Find a value of constant k so a limit to infinity exists

  • Thread starter madgab89
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  • #1
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Find a value of constant "k" so a limit to infinity exists

Homework Statement



Find a value of the constant k such that the limit exists.

Homework Equations



lim x to infinity of

x^3-6/x^k+3

The Attempt at a Solution


I started by setting the equation equal to infinity and attempted to rearrange it but got pretty much nowhere. I also broke it up using limit rules and also ended up nowhere.
 

Answers and Replies

  • #2
Dick
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Can you guess what a k might be? For the limit to exist the numerator and denominator have to grow at similar rates as x->infinity.
 
  • #3
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So would k be 3? I'm not sure I'm understanding..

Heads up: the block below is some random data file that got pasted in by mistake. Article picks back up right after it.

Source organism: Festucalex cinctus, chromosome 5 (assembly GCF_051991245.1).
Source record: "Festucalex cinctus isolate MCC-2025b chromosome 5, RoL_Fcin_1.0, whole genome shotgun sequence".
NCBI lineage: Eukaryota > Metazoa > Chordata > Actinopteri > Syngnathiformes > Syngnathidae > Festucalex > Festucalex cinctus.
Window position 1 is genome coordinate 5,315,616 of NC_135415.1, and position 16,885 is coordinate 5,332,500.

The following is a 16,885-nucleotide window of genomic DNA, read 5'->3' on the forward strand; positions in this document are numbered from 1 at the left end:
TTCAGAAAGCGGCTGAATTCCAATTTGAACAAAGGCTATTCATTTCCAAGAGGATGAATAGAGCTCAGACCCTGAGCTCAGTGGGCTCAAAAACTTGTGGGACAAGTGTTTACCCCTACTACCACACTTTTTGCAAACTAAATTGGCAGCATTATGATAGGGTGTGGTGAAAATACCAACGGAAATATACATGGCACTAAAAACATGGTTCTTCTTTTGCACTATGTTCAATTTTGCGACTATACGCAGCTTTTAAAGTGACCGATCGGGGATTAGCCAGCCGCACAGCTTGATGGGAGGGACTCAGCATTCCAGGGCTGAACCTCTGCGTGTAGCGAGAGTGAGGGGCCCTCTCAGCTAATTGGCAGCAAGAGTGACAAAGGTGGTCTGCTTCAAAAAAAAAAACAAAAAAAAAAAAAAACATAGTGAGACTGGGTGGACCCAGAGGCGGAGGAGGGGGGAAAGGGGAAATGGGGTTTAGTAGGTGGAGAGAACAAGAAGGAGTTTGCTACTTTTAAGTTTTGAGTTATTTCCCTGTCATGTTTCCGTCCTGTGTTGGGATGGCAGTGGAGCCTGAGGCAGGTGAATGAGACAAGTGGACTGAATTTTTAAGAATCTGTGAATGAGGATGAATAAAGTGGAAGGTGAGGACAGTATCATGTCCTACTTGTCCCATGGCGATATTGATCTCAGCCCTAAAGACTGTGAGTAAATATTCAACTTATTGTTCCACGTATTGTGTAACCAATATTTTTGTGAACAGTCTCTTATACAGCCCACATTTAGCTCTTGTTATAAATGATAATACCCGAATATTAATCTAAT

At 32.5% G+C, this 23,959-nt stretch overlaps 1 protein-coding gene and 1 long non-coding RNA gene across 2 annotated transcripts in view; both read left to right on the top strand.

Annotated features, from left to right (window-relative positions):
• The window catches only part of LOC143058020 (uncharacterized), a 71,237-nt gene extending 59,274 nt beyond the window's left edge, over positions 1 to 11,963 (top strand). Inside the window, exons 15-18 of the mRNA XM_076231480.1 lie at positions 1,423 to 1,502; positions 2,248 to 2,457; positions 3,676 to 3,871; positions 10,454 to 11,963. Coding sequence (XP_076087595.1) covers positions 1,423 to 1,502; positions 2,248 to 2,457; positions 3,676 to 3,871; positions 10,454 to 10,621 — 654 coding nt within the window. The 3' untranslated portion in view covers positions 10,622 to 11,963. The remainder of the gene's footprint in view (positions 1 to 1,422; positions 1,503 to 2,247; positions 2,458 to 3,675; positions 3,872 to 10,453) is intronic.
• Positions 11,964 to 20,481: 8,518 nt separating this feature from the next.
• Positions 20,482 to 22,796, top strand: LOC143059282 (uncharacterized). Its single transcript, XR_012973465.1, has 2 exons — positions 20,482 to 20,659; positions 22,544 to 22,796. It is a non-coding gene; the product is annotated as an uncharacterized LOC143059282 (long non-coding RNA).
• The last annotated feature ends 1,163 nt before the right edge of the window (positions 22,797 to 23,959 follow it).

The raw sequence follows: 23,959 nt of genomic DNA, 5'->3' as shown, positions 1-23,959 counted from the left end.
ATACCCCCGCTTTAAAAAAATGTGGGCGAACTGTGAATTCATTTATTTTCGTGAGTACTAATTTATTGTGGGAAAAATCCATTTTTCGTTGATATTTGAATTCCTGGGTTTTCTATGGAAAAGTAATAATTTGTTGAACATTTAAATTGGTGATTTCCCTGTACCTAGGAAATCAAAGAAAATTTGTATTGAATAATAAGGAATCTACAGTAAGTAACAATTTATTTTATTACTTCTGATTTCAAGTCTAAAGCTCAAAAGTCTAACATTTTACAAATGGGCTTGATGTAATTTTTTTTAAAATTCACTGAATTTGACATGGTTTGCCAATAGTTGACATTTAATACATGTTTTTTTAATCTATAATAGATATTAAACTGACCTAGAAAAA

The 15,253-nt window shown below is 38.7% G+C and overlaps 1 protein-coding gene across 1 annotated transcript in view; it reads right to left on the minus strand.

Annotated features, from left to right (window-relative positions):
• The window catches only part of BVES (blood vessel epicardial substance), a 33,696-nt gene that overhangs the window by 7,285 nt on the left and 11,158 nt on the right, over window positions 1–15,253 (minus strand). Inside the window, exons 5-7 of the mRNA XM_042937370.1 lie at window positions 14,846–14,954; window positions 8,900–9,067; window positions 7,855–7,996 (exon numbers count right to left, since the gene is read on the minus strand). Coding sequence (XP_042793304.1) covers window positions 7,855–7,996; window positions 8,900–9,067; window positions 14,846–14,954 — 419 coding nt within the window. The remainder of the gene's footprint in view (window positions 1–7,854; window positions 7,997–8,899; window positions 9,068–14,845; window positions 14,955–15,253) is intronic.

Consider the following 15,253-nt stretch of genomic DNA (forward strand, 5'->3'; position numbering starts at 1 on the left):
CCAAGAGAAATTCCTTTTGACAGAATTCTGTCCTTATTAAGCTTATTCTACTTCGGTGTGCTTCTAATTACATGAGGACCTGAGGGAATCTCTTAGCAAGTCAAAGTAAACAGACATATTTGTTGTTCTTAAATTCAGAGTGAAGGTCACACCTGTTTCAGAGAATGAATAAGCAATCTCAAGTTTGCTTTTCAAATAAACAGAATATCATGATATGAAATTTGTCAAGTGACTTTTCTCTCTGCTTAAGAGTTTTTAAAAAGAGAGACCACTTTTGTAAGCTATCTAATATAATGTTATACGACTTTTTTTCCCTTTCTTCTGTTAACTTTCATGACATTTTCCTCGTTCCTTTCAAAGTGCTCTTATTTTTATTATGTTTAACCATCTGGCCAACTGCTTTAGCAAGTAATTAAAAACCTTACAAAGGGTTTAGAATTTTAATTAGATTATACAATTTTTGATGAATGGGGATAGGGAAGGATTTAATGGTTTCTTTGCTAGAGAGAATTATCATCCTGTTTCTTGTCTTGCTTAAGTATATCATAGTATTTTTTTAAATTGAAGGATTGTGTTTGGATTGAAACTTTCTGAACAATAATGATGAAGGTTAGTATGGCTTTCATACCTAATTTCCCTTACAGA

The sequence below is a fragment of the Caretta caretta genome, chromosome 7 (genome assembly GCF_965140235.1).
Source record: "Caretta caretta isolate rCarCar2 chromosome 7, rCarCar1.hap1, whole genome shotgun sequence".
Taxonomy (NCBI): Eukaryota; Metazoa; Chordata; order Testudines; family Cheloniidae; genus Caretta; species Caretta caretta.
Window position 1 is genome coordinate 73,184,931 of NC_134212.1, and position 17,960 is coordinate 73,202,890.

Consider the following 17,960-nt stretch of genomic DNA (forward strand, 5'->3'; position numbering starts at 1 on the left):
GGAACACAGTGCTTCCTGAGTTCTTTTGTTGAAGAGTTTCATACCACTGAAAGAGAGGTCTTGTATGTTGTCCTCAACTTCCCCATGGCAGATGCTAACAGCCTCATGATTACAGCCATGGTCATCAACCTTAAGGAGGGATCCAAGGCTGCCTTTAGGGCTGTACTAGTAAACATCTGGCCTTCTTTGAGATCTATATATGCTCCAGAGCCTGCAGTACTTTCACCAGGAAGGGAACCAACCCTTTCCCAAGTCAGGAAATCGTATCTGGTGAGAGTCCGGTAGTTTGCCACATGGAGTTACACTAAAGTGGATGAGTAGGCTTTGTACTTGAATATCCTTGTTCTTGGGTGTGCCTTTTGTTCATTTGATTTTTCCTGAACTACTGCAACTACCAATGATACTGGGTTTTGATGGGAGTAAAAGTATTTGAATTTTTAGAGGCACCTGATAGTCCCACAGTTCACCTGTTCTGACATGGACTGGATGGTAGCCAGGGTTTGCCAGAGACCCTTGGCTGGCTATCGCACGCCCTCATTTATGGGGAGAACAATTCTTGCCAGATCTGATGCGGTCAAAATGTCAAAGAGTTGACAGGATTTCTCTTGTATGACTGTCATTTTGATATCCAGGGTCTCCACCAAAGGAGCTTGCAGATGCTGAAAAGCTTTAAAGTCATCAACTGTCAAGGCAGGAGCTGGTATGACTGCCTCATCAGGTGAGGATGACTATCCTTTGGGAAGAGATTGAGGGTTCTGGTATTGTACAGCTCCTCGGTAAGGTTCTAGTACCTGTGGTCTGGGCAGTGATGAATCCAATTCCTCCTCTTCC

• #4
Dick
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Yes, k=3 is one value that works. What's the limit in that case? Can you show if k>3 the limit is 0 (so it exists) and if k<3 the limit is infinity (so it doesn't exist)? You were just asked to find 'a value'. There are lots of choices.
 
  • #5
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oh my goodness. i just understood it now..thank you *bangs head on desk* :)
 
  • #6
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so to show that say for k=4 the limit is 0, would I just divided each term top and bottom by x^4?
 
  • #7
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and for k=3 the value of the limit would be 1, correct?
 
  • #8
Dick
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and for k=3 the value of the limit would be 1, correct?

Right on both counts.
 

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